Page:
"My mother supports my decision and she also thinks that this is a very important topic," said Asamoah. "But when it comes to visiting family, she doesn't care [about her emissions], she just wants to see her daughter… and I truly understand that."
Faced with greater reasons to fly, migrants also have fewer other options.
"I refuse to feel ashamed for taking the airplane when there is no better, more sustainable alternative," Quang Paasch, who is of Vietnamese descent and an organizer for the Fridays for Future protest movement in Berlin, told DW via email. "I don't feel guilty about [flying to see family], because our system is built on social injustice."
For those who have settled in different continents, practical connections are scarce. A train from Berlin to Istanbul takes 3.5 days. Reaching cities further afield, such as Delhi or Beijing, could take weeks.
"A train line from here to Nairobi — now that I'd love," joked Anastasia Nganga, a Kenyan living in Germany trying to cut her carbon footprint. "I don't fly back to Kenya every week or month, just every couple of years. There are people here in Europe who fly for a weekend break."
At the heart of the no-fly movement is a question of fairness.
There is no reliable data on what share of the world population flies, but aviation experts agree most people do not. A report released in September by nonprofit research group, the International Council on Clean Transportation, found people in rich countries make up 16% of the world population but account for 62% of CO2 emissions from flying. Even among those who fly, a small group of frequent fliers — including migrants, the Dortmund study found — take a disproportionate share of trips.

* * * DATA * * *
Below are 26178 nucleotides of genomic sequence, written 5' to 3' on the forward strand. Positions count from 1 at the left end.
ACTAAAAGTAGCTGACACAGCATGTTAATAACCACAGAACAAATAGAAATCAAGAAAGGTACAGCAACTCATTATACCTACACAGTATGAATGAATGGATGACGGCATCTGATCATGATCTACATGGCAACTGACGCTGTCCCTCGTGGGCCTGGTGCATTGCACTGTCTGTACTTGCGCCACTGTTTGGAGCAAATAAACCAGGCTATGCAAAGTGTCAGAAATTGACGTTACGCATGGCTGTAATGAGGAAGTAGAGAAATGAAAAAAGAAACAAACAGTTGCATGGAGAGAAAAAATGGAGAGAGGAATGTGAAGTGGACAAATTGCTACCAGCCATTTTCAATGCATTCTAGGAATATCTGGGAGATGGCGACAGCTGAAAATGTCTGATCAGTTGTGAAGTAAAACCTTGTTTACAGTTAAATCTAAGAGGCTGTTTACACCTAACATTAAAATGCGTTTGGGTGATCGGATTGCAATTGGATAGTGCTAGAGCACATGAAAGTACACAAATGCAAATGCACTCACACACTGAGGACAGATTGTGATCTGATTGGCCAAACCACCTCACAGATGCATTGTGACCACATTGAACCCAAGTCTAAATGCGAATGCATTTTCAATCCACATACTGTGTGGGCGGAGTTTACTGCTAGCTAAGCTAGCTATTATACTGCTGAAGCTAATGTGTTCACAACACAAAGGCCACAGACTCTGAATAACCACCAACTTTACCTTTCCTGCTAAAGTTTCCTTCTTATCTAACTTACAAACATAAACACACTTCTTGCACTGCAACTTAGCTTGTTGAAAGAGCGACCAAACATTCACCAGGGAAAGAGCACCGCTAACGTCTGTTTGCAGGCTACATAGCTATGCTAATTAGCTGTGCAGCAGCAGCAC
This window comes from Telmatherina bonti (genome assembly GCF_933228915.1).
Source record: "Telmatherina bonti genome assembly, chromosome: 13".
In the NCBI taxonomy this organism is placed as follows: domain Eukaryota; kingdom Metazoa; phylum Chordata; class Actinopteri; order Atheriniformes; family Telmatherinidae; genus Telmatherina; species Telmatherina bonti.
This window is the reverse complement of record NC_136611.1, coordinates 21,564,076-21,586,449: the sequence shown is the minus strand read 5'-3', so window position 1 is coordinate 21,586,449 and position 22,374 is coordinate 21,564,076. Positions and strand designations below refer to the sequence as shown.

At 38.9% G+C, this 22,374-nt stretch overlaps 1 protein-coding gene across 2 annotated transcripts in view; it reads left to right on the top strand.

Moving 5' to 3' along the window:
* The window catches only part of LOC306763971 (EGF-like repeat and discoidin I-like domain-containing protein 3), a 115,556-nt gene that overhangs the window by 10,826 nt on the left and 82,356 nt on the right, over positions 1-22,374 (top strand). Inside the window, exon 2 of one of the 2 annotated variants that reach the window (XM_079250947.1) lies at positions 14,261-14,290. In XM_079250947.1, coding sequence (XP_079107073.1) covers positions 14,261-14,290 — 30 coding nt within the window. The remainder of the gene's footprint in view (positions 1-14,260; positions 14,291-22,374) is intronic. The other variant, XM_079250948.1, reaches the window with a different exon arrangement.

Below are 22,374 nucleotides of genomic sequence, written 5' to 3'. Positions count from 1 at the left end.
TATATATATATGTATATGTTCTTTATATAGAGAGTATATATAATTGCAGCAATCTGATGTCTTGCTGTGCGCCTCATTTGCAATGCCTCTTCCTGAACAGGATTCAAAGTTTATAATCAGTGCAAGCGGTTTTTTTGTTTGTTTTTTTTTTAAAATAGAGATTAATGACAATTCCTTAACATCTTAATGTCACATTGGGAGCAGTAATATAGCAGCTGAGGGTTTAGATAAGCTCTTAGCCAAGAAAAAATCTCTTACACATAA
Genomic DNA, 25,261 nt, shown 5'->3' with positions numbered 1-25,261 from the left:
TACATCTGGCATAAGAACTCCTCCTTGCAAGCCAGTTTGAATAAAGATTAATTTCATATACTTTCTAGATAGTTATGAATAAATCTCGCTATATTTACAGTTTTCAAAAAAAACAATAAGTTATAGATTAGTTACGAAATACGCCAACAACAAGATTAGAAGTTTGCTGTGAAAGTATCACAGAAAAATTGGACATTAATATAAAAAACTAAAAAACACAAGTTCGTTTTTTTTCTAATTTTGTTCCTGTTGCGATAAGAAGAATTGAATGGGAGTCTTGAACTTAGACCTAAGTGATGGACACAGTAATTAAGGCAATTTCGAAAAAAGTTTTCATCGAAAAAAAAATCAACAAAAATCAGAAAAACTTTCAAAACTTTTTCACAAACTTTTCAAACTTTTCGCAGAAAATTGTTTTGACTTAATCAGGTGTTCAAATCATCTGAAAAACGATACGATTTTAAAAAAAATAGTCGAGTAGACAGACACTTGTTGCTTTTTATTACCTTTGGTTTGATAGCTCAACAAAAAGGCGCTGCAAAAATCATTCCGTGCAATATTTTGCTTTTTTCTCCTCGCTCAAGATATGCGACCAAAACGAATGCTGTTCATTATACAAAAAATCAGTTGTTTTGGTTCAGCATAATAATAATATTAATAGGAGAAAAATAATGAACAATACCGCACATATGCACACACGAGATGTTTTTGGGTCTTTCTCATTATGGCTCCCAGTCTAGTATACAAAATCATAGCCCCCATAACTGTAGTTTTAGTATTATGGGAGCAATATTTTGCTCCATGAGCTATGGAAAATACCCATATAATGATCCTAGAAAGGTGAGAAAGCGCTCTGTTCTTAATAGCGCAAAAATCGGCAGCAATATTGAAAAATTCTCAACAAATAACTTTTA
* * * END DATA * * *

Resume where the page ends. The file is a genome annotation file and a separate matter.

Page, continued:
That raises difficult questions for environment movements in wealthier countries trying to shake their reputation of privilege while demanding people and governments cut their emissions.
Pressuring migrants to not fly would create a lot of conflict, said Mothiur Rahman, an English lawyer of Bangladeshi descent and member of environmental activist group Extinction Rebellion.
"If everything is measured through CO2 emissions you're flattening [the problem]. There are different qualities of reasons for flying."
We Stay on the Ground, a campaign group that started in Sweden but is active across Europe and North America, says it has collected more than 12,000 signatures from people pledging not to fly in 2020, but has struggled to engage migrant and diaspora communities.
"It's the most difficult question we get," said campaign founder Maja Rosen. "Part of me wants to say 'of course everybody should go see their family when they want' — the problem is the climate doesn't care."
But, said Rosen, there are ways to cut aviation emissions without sacrificing family ties, such as flying less often but staying abroad longer, or stopping foreign holidays. "To me it makes much more sense if somebody who has family in India goes to see them than somebody like me goes on holiday."